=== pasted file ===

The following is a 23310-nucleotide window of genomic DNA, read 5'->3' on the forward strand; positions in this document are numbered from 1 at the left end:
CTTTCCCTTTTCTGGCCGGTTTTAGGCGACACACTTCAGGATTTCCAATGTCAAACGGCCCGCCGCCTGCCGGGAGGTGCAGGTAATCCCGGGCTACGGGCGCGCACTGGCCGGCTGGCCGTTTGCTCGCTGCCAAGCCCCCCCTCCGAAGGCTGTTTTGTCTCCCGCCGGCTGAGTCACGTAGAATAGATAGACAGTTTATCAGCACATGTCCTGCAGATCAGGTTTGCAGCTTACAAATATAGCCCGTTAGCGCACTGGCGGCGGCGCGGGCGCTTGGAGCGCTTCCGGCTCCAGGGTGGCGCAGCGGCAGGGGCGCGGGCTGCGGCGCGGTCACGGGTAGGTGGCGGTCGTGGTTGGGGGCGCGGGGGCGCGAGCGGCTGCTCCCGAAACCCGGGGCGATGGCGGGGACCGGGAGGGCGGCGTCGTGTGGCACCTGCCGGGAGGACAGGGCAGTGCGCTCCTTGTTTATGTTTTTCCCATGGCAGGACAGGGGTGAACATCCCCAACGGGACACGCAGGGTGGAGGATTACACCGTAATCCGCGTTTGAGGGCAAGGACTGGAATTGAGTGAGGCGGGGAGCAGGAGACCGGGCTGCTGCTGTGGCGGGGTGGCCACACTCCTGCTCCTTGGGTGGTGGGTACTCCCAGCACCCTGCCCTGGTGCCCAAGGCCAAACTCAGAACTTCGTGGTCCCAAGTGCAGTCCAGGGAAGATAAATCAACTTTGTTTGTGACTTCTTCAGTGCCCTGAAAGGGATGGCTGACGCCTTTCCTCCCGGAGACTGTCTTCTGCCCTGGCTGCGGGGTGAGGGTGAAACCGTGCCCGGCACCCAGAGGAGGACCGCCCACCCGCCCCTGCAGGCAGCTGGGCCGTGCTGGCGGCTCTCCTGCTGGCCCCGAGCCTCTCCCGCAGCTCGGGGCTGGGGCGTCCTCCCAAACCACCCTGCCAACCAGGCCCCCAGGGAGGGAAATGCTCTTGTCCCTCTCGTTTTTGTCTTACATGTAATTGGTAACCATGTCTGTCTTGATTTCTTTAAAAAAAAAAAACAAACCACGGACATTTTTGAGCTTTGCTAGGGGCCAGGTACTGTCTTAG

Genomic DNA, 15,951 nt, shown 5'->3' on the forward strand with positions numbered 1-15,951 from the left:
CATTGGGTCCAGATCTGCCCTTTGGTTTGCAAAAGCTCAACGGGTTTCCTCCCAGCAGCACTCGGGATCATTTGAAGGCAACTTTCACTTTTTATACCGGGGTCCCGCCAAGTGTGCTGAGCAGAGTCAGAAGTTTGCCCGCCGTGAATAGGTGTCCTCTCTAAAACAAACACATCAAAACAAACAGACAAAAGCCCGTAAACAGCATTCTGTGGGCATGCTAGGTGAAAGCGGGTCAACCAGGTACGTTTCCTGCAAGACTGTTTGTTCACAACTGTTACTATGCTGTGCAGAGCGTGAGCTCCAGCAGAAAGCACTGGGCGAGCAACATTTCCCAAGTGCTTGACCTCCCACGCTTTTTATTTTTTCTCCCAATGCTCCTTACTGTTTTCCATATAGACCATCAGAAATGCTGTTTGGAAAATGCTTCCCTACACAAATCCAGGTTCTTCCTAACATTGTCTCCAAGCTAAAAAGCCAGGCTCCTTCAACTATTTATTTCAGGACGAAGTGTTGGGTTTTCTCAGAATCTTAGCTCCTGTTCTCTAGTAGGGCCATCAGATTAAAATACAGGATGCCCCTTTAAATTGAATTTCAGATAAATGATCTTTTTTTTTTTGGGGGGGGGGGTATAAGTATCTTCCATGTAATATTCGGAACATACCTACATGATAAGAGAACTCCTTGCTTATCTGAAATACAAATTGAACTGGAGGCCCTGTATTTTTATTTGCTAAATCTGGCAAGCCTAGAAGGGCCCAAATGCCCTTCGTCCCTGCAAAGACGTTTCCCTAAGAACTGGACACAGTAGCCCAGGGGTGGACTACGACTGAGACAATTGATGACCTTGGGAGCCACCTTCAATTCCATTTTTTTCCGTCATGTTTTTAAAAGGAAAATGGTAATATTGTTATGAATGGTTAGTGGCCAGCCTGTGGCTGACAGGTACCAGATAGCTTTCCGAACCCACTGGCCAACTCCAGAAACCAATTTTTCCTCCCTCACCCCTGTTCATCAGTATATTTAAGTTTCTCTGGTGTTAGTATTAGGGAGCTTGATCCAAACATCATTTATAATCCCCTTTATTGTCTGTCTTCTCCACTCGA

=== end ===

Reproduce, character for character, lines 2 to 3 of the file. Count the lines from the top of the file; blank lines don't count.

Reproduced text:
CTTTCCCTTTTCTGGCCGGTTTTAGGCGACACACTTCAGGATTTCCAATGTCAAACGGCCCGCCGCCTGCCGGGAGGTGCAGGTAATCCCGGGCTACGGGCGCGCACTGGCCGGCTGGCCGTTTGCTCGCTGCCAAGCCCCCCCTCCGAAGGCTGTTTTGTCTCCCGCCGGCTGAGTCACGTAGAATAGATAGACAGTTTATCAGCACATGTCCTGCAGATCAGGTTTGCAGCTTACAAATATAGCCCGTTAGCGCACTGGCGGCGGCGCGGGCGCTTGGAGCGCTTCCGGCTCCAGGGTGGCGCAGCGGCAGGGGCGCGGGCTGCGGCGCGGTCACGGGTAGGTGGCGGTCGTGGTTGGGGGCGCGGGGGCGCGAGCGGCTGCTCCCGAAACCCGGGGCGATGGCGGGGACCGGGAGGGCGGCGTCGTGTGGCACCTGCCGGGAGGACAGGGCAGTGCGCTCCTTGTTTATGTTTTTCCCATGGCAGGACAGGGGTGAACATCCCCAACGGGACACGCAGGGTGGAGGATTACACCGTAATCCGCGTTTGAGGGCAAGGACTGGAATTGAGTGAGGCGGGGAGCAGGAGACCGGGCTGCTGCTGTGGCGGGGTGGCCACACTCCTGCTCCTTGGGTGGTGGGTACTCCCAGCACCCTGCCCTGGTGCCCAAGGCCAAACTCAGAACTTCGTGGTCCCAAGTGCAGTCCAGGGAAGATAAATCAACTTTGTTTGTGACTTCTTCAGTGCCCTGAAAGGGATGGCTGACGCCTTTCCTCCCGGAGACTGTCTTCTGCCCTGGCTGCGGGGTGAGGGTGAAACCGTGCCCGGCACCCAGAGGAGGACCGCCCACCCGCCCCTGCAGGCAGCTGGGCCGTGCTGGCGGCTCTCCTGCTGGCCCCGAGCCTCTCCCGCAGCTCGGGGCTGGGGCGTCCTCCCAAACCACCCTGCCAACCAGGCCCCCAGGGAGGGAAATGCTCTTGTCCCTCTCGTTTTTGTCTTACATGTAATTGGTAACCATGTCTGTCTTGATTTCTTTAAAAAAAAAAAACAAACCACGGACATTTTTGAGCTTTGCTAGGGGCCAGGTACTGTCTTAG

Genomic DNA, 15,951 nt, shown 5'->3' on the forward strand with positions numbered 1-15,951 from the left: